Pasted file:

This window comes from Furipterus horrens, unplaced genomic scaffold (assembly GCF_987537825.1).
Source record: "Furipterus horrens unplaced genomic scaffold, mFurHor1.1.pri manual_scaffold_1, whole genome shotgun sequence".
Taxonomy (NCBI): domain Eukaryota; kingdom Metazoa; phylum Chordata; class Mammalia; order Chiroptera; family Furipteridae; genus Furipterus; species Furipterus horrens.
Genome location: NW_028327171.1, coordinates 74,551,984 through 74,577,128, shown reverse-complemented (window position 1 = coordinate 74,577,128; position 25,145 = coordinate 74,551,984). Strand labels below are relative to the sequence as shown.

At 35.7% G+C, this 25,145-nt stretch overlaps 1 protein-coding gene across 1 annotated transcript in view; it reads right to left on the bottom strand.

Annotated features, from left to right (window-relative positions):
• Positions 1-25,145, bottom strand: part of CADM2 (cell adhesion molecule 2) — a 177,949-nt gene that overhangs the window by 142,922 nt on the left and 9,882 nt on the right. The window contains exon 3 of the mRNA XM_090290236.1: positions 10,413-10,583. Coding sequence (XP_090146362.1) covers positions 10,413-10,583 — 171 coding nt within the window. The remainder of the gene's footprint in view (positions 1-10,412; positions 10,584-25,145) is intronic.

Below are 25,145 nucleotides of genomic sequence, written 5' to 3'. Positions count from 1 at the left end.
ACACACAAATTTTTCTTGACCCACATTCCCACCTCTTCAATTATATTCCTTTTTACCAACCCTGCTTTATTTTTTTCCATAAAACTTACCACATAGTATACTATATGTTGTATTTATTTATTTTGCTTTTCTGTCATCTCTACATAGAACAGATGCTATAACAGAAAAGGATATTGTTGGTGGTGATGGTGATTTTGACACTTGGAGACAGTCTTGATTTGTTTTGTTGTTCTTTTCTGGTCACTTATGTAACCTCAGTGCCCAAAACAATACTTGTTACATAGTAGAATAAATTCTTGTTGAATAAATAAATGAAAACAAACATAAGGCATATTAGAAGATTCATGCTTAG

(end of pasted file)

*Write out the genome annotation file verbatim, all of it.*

This window comes from Furipterus horrens, unplaced genomic scaffold (assembly GCF_987537825.1).
Source record: "Furipterus horrens unplaced genomic scaffold, mFurHor1.1.pri manual_scaffold_1, whole genome shotgun sequence".
Taxonomy (NCBI): domain Eukaryota; kingdom Metazoa; phylum Chordata; class Mammalia; order Chiroptera; family Furipteridae; genus Furipterus; species Furipterus horrens.
Genome location: NW_028327171.1, coordinates 74,551,984 through 74,577,128, shown reverse-complemented (window position 1 = coordinate 74,577,128; position 25,145 = coordinate 74,551,984). Strand labels below are relative to the sequence as shown.

At 35.7% G+C, this 25,145-nt stretch overlaps 1 protein-coding gene across 1 annotated transcript in view; it reads right to left on the bottom strand.

Annotated features, from left to right (window-relative positions):
• Positions 1-25,145, bottom strand: part of CADM2 (cell adhesion molecule 2) — a 177,949-nt gene that overhangs the window by 142,922 nt on the left and 9,882 nt on the right. The window contains exon 3 of the mRNA XM_090290236.1: positions 10,413-10,583. Coding sequence (XP_090146362.1) covers positions 10,413-10,583 — 171 coding nt within the window. The remainder of the gene's footprint in view (positions 1-10,412; positions 10,584-25,145) is intronic.

Below are 25,145 nucleotides of genomic sequence, written 5' to 3'. Positions count from 1 at the left end.
ACACACAAATTTTTCTTGACCCACATTCCCACCTCTTCAATTATATTCCTTTTTACCAACCCTGCTTTATTTTTTTCCATAAAACTTACCACATAGTATACTATATGTTGTATTTATTTATTTTGCTTTTCTGTCATCTCTACATAGAACAGATGCTATAACAGAAAAGGATATTGTTGGTGGTGATGGTGATTTTGACACTTGGAGACAGTCTTGATTTGTTTTGTTGTTCTTTTCTGGTCACTTATGTAACCTCAGTGCCCAAAACAATACTTGTTACATAGTAGAATAAATTCTTGTTGAATAAATAAATGAAAACAAACATAAGGCATATTAGAAGATTCATGCTTAG